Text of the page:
If you have this popular painkiller, throw it away – BGR

  • Five different brands of the popular painkiller Excedrin were collected due to a very serious problem with the product packaging.
  • The medicine bottles have holes in the bottom, which makes it easier for children to access the pills, despite the “child-safe” bottle caps.
  • More than 400,000 vials of various types of Excedrin are included in the recall.

There is nothing worse than having a severe headache or other body aches and not having a bottle of painkillers to turn to. Yes, doctors are increasingly afraid to recommend certain over-the-counter pain relievers due to research that shows long-term problems, but when your head hurts so badly that you can barely open your eyes, you will do everything to get that feeling away.

Excedrin has become known as “the headache medicine”, but has since expanded its scope and is now sold for a variety of aches and pains. Unfortunately, a very serious problem with the product packaging resulted in a major recall of five different types of Excedrin, totaling more than 430,000 bottles.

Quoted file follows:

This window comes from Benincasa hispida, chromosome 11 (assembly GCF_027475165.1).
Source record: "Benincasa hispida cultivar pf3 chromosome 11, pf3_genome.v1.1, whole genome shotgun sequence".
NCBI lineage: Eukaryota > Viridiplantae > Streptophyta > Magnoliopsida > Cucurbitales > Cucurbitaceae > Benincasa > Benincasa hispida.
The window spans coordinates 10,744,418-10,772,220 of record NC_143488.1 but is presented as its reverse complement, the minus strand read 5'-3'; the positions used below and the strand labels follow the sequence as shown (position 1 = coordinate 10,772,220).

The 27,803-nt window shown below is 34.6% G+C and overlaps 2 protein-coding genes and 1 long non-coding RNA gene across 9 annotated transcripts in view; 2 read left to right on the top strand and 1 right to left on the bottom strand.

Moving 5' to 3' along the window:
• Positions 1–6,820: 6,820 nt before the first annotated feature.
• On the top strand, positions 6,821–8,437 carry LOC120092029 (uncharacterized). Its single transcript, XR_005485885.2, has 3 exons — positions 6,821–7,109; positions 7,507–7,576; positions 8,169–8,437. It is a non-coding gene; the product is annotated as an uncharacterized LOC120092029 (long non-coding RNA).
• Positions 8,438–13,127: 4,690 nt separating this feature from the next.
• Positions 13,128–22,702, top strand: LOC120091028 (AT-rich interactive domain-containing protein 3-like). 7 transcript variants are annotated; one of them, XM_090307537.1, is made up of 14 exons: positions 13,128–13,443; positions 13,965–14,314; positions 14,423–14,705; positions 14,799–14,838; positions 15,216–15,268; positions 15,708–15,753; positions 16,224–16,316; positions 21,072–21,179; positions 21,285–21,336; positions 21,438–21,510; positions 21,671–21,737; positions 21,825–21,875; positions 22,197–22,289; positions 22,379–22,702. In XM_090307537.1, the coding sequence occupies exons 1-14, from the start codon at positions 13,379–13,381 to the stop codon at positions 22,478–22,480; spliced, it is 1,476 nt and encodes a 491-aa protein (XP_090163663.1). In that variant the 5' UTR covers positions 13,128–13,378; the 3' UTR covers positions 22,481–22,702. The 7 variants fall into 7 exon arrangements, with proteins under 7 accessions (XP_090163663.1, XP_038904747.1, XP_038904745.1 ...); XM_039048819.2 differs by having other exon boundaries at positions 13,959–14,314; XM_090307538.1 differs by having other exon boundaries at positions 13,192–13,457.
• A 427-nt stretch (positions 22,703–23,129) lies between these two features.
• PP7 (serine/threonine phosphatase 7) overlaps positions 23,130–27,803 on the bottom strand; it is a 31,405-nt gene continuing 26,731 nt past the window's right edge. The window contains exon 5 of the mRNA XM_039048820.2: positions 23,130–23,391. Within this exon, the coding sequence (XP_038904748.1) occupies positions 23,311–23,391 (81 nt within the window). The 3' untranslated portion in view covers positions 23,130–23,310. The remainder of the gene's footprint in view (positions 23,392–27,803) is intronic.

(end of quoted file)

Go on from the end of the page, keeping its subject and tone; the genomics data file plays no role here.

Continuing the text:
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According to the official recall bulletin published by the Consumer Product Safety Commission, GSK Consumer Health recalled bottles of Excedrine Migraine tablets and pills, Excedrin Extra Strength tablets, Excedrin PM Headache tablets and Excedrin Tension Headache tablets due to holes in the bottom of the bottles.

It sounds like a joke, but it’s not. The company does not explain in the recall notice, but it is clear that something went wrong in the manufacturing process, causing the bottom of the bottles to not be completely sealed. The result is painkiller bottles with cracks in the bottom.

The main problem here is that if you have a painkiller bottle with a hole in the bottom, it completely overrides the child safety cap on the top. If children can easily access the pills through a hole in the bottle, there can be an enormous risk of overdose. Therefore, the company is recalling nearly half a million bottles to make sure that none of them cause problems.

Some of the vials containing the over-the-counter medicine may have a hole in the bottom. If there is a hole, children can access and swallow the content, presenting a risk of poisoning. These products contain the substances aspirin and paracetamol, which must be in child-resistant packaging, as required by the Poison Prevention Packaging Act (PPPA).

As for what you should do if you have a bottle of the medicine collected, here’s what the company has to say:

Mike Wehner has reported on technology and video games over the past decade, covering the latest news and trends in VR, wearables, smartphones and technology of the future. Most recently, Mike served as technology editor at The Daily Dot and was featured on USA Today, Time.com and numerous other websites and print media. His love of reporting is second only to his addiction to games.